Wistax: Report explores link between state property tax limits and new construction
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In 2006, when Wisconsin policymakers first adopted legislation linking property tax limits on local governments to growth in new construction, rates of growth were relatively strong. Twelve years later, according to a new report by the Wisconsin Policy Forum, that is not the case; in fact, most cities and villages are experiencing growth rates of less than 1.5% annually.
In “Changing Patterns of New Construction,” Forum researchers explore new construction trends across Wisconsin and analyze factors that may be contributing to growth (or a lack thereof). The report is the first in a two-part series on property tax limits. A second report to be released next month will examine the impacts these limits have had on municipal finances and services.
The new report finds that in the year levy limits were enacted, the statewide rate of new construction was 2.8%, while in the five prior years it averaged between 2.5% and 2.8%. In contrast, by 2008 (after the state had entered into recession), the statewide new construction rate dropped to less than 2.0%, and three years later it was just 0.7%. Annual growth in statewide new construction has grown slowly since then, but the 1.6% statewide growth rate in 2017 still was substantially below growth rates enjoyed in the middle of the previous decade.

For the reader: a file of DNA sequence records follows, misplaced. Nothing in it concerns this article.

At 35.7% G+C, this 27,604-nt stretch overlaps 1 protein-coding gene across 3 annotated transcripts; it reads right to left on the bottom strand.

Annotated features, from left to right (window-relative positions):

The report notes that during most of these years, municipalities were protected somewhat by “floors” in the state’s levy limit law. For example, in 2006 and 2007, in municipalities and counties that experienced new construction rates of less than 2%, levies still could increase by up to that amount. The floor was changed to 3.86% in 2008, 2.0% in 2009, and 3.0% in both 2010 and 2011.
However, beginning in 2012 and continuing to today, the floor was eliminated, meaning that counties and municipalities are allowed levy increases only up to their rate of new construction (with some exemptions allowed).
The report explains that there are significant variations in new construction growth across municipalities and counties statewide, and that most municipalities are not achieving the statewide average. For example, less than 20% of municipalities statewide experienced growth of 2% in 2017, while only 28% achieved more than 1.5% growth.
In addition to exploring regional patterns of new construction growth and differences among smaller and larger communities, Forum researchers explored some of the factors that may influence new construction. The report reveals that nearly 60% of the fastest-growing cities and villages had easy access to a four-lane highway, and that 42% of those achieving at least 1.5% growth during 2012-17 created at least one tax incremental district in 2011 or after.
The WPF analysis, “Changing Patterns of New Construction,” is available now by visiting www.wistax.org.